When you’re fresh out of school, the “education” section of your resume often sits right at the top, proudly proclaiming your most recent accomplishment – whether it’s an advanced degree from a prestigious school or a hard-earned GED.
After a few years in the work world, the “education” section might take a backseat to your experience and accomplishments, but it still belongs on your resume. Here’s how to make it shine, no matter what it contains:
When You’ve Finished the Degree
If you’ve earned one or more degrees:
- List the most advanced degree first, even if this means you don’t list them in reverse chronological order.
- Skip the dates if you’ve been out of school for more than three years.
- Consider listing less-advanced degrees or ongoing coursework first if you are switching career fields. For instance, if your degree is in geology but you’re launching a marketing career, consider listing your marketing coursework first.
While You’re Working on the Degree
Many people work on college coursework while also seeking a job in their career field. Here’s how to make your “education” section reflect your hard work in both fields:
- List the degree you’re working towards, but mention you are a “degree candidate,” and give an anticipated date of completion. Especially if you’re nearing the end of your coursework, this will demonstrate how far you have come.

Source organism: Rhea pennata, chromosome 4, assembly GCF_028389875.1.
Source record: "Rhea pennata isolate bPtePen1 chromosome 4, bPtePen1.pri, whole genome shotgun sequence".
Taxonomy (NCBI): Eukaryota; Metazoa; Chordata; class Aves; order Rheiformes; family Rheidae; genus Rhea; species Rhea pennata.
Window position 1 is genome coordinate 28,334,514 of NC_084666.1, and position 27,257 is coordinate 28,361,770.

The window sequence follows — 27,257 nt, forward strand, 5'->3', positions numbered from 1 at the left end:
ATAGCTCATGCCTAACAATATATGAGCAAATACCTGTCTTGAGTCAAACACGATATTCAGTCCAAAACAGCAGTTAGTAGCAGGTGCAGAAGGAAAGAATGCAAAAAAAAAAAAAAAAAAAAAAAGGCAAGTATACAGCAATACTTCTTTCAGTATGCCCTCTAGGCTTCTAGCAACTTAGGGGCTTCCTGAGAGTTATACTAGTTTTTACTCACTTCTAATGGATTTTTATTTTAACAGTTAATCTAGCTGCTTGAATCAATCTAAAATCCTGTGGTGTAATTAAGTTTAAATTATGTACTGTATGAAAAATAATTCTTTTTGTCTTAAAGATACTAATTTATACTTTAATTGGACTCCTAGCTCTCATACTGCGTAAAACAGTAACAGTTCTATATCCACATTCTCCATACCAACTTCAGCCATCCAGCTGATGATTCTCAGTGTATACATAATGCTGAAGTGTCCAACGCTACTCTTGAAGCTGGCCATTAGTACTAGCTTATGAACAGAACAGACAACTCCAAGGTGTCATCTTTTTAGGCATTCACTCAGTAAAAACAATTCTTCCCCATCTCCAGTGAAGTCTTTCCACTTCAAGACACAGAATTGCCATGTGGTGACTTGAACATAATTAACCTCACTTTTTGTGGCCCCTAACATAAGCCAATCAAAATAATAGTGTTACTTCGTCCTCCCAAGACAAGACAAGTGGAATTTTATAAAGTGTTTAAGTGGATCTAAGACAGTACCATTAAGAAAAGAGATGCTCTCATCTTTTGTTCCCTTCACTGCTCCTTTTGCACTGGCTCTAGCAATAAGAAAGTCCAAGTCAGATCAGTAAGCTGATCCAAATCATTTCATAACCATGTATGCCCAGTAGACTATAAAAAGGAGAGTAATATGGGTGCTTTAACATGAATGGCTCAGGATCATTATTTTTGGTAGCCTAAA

- Don’t list every college you’ve ever attended. Many people attend one or two colleges before finding the program that’s right for them. You don’t have to list the schools from which you’ve transferred, if you’re at the one from which you plan to graduate.
- Do mention your coursework. Have you taken specific classes that apply to the job you’re seeking? Mention them.
When You’ve Graduated from the School of Hard Knocks
Perhaps the toughest task of all is filling out the “education” section when you have no degrees or current coursework to list. Here’s how to tackle the problem:
- Don’t lie or be silly. “Graduated from the School of Life” may sound clever, but it can leave hiring managers feeling annoyed. Likewise, indicating you went to college or completed a degree when you didn’t may cost you the job even after you’ve landed it.
- List continuing education and professional coursework. If you’ve taken classes that are relevant to the job, list them, even if they were continuing education courses, classes from a university extension or night school, or even community education classes. These experiences demonstrate that you’re interested in seeking knowledge on your own, even when it doesn’t fit into a “traditional” schooling format.
At THE RIGHT STAFF, LLC, our experienced recruiters can help you craft a resume that will catch the attention of hiring managers throughout the Twin Cities region. Contact us today to learn more about our job opportunities in Minneapolis and beyond.